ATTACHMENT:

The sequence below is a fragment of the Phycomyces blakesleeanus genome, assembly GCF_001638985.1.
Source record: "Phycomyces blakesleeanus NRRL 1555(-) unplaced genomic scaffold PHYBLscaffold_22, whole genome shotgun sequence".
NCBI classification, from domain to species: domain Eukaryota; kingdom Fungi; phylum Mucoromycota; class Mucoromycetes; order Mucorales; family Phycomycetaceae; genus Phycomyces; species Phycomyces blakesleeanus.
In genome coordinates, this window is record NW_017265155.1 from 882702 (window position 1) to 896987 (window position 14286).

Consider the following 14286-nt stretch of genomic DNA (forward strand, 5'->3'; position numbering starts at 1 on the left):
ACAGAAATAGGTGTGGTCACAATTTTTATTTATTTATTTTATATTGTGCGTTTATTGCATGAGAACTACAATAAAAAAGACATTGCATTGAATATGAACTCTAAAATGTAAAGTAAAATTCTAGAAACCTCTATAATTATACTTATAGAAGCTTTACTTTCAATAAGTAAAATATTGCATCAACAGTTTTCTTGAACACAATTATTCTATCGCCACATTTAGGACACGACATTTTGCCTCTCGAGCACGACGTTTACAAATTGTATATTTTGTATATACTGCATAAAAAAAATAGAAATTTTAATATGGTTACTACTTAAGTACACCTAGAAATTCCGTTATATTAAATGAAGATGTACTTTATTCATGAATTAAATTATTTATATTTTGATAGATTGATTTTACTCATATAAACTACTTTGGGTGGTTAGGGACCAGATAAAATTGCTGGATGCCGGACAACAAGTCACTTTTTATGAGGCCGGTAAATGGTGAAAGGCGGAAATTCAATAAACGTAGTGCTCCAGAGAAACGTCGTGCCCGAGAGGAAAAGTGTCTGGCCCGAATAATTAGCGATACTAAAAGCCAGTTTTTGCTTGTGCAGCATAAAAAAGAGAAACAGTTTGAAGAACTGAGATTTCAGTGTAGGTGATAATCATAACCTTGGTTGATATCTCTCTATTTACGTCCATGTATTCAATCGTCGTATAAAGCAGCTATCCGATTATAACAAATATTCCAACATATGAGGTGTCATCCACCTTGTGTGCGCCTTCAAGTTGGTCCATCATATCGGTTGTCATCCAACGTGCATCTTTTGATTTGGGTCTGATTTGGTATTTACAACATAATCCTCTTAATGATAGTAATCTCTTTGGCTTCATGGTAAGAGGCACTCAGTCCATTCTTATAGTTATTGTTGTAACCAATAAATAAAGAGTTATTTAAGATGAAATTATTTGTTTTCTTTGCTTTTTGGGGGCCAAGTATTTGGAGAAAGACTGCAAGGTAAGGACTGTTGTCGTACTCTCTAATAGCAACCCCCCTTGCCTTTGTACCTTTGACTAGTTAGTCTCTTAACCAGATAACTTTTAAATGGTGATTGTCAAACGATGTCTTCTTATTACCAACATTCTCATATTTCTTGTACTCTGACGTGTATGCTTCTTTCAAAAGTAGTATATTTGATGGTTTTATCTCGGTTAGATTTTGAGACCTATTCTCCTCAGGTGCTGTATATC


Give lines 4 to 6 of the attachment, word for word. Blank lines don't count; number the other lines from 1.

In genome coordinates, this window is record NW_017265155.1 from 882702 (window position 1) to 896987 (window position 14286).

Consider the following 14286-nt stretch of genomic DNA (forward strand, 5'->3'; position numbering starts at 1 on the left):
ACAGAAATAGGTGTGGTCACAATTTTTATTTATTTATTTTATATTGTGCGTTTATTGCATGAGAACTACAATAAAAAAGACATTGCATTGAATATGAACTCTAAAATGTAAAGTAAAATTCTAGAAACCTCTATAATTATACTTATAGAAGCTTTACTTTCAATAAGTAAAATATTGCATCAACAGTTTTCTTGAACACAATTATTCTATCGCCACATTTAGGACACGACATTTTGCCTCTCGAGCACGACGTTTACAAATTGTATATTTTGTATATACTGCATAAAAAAAATAGAAATTTTAATATGGTTACTACTTAAGTACACCTAGAAATTCCGTTATATTAAATGAAGATGTACTTTATTCATGAATTAAATTATTTATATTTTGATAGATTGATTTTACTCATATAAACTACTTTGGGTGGTTAGGGACCAGATAAAATTGCTGGATGCCGGACAACAAGTCACTTTTTATGAGGCCGGTAAATGGTGAAAGGCGGAAATTCAATAAACGTAGTGCTCCAGAGAAACGTCGTGCCCGAGAGGAAAAGTGTCTGGCCCGAATAATTAGCGATACTAAAAGCCAGTTTTTGCTTGTGCAGCATAAAAAAGAGAAACAGTTTGAAGAACTGAGATTTCAGTGTAGGTGATAATCATAACCTTGGTTGATATCTCTCTATTTACGTCCATGTATTCAATCGTCGTATAAAGCAGCTATCCGATTATAACAAATATTCCAACATATGAGGTGTCATCCACCTTGTGTGCGCCTTCAAGTTGGTCCATCATATCGGTTGTCATCCAACGTGCATCTTTTGATTTGGGTCTGATTTGGTATTTACAACATAATCCTCTTAATGATAGTAATCTCTTTGGCTTCATGGTAAGAGGCACTCAGTCCATTCTTATAGTTATTGTTGTAACCAATAAATAAAGAGTTATTTAAGATGAAATTATTTGTTTTCTTTGCTTTTTGGGGGCCAAGTATTTGGAGAAAGACTGCAAGGTAAGGACTGTTGTCGTACTCTCTAATAGCAACCCCCCTTGCCTTTGTACCTTTGACTAGTTAGTCTCTTAACCAGATAACTTTTAAATGGTGATTGTCAAACGATGTCTTCTTATTACCAACATTCTCATATTTCTTGTACTCTGACGTGTATGCTTCTTTCAAAAGTAGTATATTTGATGGTTTTATCTCGGTTAGATTTTGAGACCTATTCTCCTCAGGTGCTGTATATC